Try longer vegetation: Prior to European settlement,  perennial vegetation (prairie, wet meadow, marshes, etc.) worked as infrastructure for the water cycle. Prairie and wet meadows move water slowly, filter it, and store it to reduce downstream impacts. While traditional lawns and development have their advantages, VLAWMO strives to achieve clean water and storage benefits by also re-integrating perennial vegetation into our built community. Where feasible, features such as deep-rooted native plants, lo-mow lawns, ground covers, and prairie and shoreline restorations can be an asset to both homeowners and the watershed. Low traffic and hard to maintain places are often rich with other opportunities besides turf grass. Visit our cost-share web page to learn more about these types of projects and to get funding for a project of your own. Examples can be found on our our articles page. See the Blue Thumb link (right) for more on native plants.

Click here for tips on backyard soil health. 


Conserve water

Conserve water: 

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Keep off the pavement: Set sprinklers and irrigation systems so that they don't spray onto pavement. Fix errant sprinkler heads that are spraying onto pavement or contact an irrigation professional to request a fix. 

Timing: Water plants and grass early in the morning or in the evening to reduce evaporation.

Water just enough: Account for rainfall in weekly watering. Turf grass typically only needs 1" of lawn per week. In many cases, municipal odd/even watering bans encourage more watering than necessary due to the assumption that watering must occur on certain days. 

Shorter sessions: Divide typical watering time in half, and water twice. Two short sessions prevent saturation, which causes less water to run off the lawn. A few hours between watering sessions helps the lawn hold water.

Keep it on the down-low: Select sprinklers that reduce evaporation and wind drift. These are sprinklers that keep water low to the ground and disperse water in a stream rather than a mist.

Know when you're overboard: Watch for over-watering. Grass that's mushy underfoot, has a musty odor, or sprouts mushrooms, moss, or mold are signs of this issue. 

Stay sharp: Avoid a "set it and forget it" strategy. As the summer goes on, rain patterns change. Adjust irrigation systems weekly according to rainfall, and cut back on days of watering as temperatures decrease. Turf grass naturally goes dormant in the late summer; consider allowing a brown, dry look at this time and it will green up again when rain returns. 

Store and re-use: Install a rainbarrel to re-use rainwater on garden plants. VLAWMO will reimburse 50% of a rainbarrel for residents in the watershed - visit our grant programs to learn more. 

Check out this turf and irrigation video for more information.  


Other ways to help

Other ways to help: 

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  • Adopt a stormdrain: Adopting one or several nearby stormdrains is an easy, practical way to make a difference for water quality. Visit adopt-a-drain.org to find your drain, give it a name, and get started with watershed protection.
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  • Adopt a raingarden: For garden and outdoor enthusiasts, helping maintain a public raingarden keeps our projects functioning and looking great for the community. Each raingarden or bioswale has a team of volunteers - many hands make light work! Visit our service opportunities page to get plugged-in.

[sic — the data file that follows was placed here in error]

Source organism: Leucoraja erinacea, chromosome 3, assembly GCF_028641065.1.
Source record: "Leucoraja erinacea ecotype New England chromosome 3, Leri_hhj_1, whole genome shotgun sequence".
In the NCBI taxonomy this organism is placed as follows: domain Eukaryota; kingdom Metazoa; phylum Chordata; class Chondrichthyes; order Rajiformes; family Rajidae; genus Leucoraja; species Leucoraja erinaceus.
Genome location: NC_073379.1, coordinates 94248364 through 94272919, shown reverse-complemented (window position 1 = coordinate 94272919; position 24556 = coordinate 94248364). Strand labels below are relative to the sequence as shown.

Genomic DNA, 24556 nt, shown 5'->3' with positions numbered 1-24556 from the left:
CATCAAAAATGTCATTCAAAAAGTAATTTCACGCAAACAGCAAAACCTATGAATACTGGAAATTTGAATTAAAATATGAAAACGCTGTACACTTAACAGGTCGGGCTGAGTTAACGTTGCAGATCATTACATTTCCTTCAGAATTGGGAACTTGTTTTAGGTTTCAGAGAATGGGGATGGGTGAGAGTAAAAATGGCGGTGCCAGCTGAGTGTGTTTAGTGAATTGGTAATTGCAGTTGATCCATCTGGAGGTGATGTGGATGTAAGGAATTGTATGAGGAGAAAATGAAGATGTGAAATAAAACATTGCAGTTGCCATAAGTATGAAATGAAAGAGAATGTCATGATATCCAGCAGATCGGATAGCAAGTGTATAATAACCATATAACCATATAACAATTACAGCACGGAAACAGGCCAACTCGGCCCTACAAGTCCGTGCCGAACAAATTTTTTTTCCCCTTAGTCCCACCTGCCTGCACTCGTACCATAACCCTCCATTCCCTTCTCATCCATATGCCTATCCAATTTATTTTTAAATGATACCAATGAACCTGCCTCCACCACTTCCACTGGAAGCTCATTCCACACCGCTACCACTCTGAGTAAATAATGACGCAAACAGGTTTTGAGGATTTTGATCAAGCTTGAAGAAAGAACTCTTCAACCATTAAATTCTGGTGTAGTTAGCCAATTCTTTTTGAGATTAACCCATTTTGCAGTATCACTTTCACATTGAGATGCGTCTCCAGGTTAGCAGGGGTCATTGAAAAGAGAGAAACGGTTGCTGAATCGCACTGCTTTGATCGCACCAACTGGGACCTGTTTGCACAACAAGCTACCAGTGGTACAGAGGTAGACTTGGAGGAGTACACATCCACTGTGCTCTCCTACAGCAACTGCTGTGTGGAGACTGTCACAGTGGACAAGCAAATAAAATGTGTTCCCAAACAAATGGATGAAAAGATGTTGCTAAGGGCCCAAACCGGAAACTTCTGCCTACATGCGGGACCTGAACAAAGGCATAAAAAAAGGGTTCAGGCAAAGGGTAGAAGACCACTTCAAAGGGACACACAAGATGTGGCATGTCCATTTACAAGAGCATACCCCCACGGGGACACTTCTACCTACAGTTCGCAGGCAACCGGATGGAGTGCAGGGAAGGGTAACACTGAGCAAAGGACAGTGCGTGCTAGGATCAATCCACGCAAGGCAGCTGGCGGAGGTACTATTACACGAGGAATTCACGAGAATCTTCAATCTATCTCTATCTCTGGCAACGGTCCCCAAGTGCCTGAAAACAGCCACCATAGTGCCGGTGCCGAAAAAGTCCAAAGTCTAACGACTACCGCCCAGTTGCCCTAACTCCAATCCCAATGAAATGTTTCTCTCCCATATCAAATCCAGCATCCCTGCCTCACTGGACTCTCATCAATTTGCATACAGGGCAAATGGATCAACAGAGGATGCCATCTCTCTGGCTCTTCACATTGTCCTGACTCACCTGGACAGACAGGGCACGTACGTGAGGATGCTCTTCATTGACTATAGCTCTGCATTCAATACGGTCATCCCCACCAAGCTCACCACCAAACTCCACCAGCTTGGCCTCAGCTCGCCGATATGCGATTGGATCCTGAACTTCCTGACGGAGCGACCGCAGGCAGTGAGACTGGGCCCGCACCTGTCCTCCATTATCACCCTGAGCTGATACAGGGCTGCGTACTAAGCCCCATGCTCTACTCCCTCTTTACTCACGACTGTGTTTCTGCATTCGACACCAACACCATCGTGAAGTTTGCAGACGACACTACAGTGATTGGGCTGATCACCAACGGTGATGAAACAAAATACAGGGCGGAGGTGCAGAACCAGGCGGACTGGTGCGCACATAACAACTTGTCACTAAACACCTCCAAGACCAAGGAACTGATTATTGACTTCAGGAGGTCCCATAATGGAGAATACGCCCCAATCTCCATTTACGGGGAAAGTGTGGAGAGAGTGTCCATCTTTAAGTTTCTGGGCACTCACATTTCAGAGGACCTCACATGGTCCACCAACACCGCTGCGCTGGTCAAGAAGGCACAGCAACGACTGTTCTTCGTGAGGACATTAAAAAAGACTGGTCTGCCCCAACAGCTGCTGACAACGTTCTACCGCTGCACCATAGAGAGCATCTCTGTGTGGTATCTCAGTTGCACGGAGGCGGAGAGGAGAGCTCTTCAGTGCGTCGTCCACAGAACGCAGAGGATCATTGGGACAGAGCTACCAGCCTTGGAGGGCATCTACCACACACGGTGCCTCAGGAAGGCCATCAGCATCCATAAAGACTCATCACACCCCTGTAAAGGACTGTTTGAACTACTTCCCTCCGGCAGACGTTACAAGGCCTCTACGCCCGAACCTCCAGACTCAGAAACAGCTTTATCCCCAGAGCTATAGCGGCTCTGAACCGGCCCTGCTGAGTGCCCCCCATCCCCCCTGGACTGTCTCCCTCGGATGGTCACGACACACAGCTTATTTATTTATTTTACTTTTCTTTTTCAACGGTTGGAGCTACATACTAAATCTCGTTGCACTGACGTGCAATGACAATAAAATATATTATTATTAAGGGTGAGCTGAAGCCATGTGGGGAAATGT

How-to Videos:

More videos

Water Stewardship in the Home:

Use the fridge: Keep a pitcher of water in the refrigerator to reduce run time as water gets cold. 

Fix leaks: Leaky sinks, toilets, and pipes can waste up to 90 gallons of water each day. 

On/off control: Keep water off when brushing teeth, use when needed. 

Dishes: Only run a full load of dishes. Skipping the extra rinse is often adequate and saves water.

Simple tools: Install faucet aerators and low-flow shower heads.

Shop smart: Watch for the WaterSense logo when purchasing devices and home appliances. 

Learn about salt and softening: Visit the MPCA Water Softening page for tips on how to manage your home water softener with water quality in mind. Small amounts of leftover water softening salt should be disposed of in the trash. Visit Ramsey County's disposal guide for more on water softeners: Water Softeners.

More tips on in-home water use:

Green Living

Metropolitan Council Toolbox


Using Salt Wisely: 8.5 x 11 flyer

Salt Pollutes our Water: Picture

Smart Salting for Clean Water: 11 x 17 poster

Clean Water Landscaping: 11 x 17 poster

Practical Plantings: Simple ground covers and bulky, unified plantings to help fill space. A great way to plant in hard to reach or hard to mow places when complexity isn't of interest. 

Wet Soil Specialists: Plants to help wet areas appear intentional, avoid die-off from inundation, and benefit wildlife

Green Up Your Lawn (not lakes and rivers)

Links, Resources, and Partners:

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Blue Thumb: Native plant selection tools


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Clean Water MN: News, articles, and resources


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Freshwater: Programs, news, and resources 



MPCA: State reports, programs, and publications


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University of Minnesota Soil Testing Lab


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Septic System Resources 


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East Metro Water: Tips and Tales about Keeping Water Clean


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H2O for Life: A local non-profit with local and global scope


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State of the Mississippi River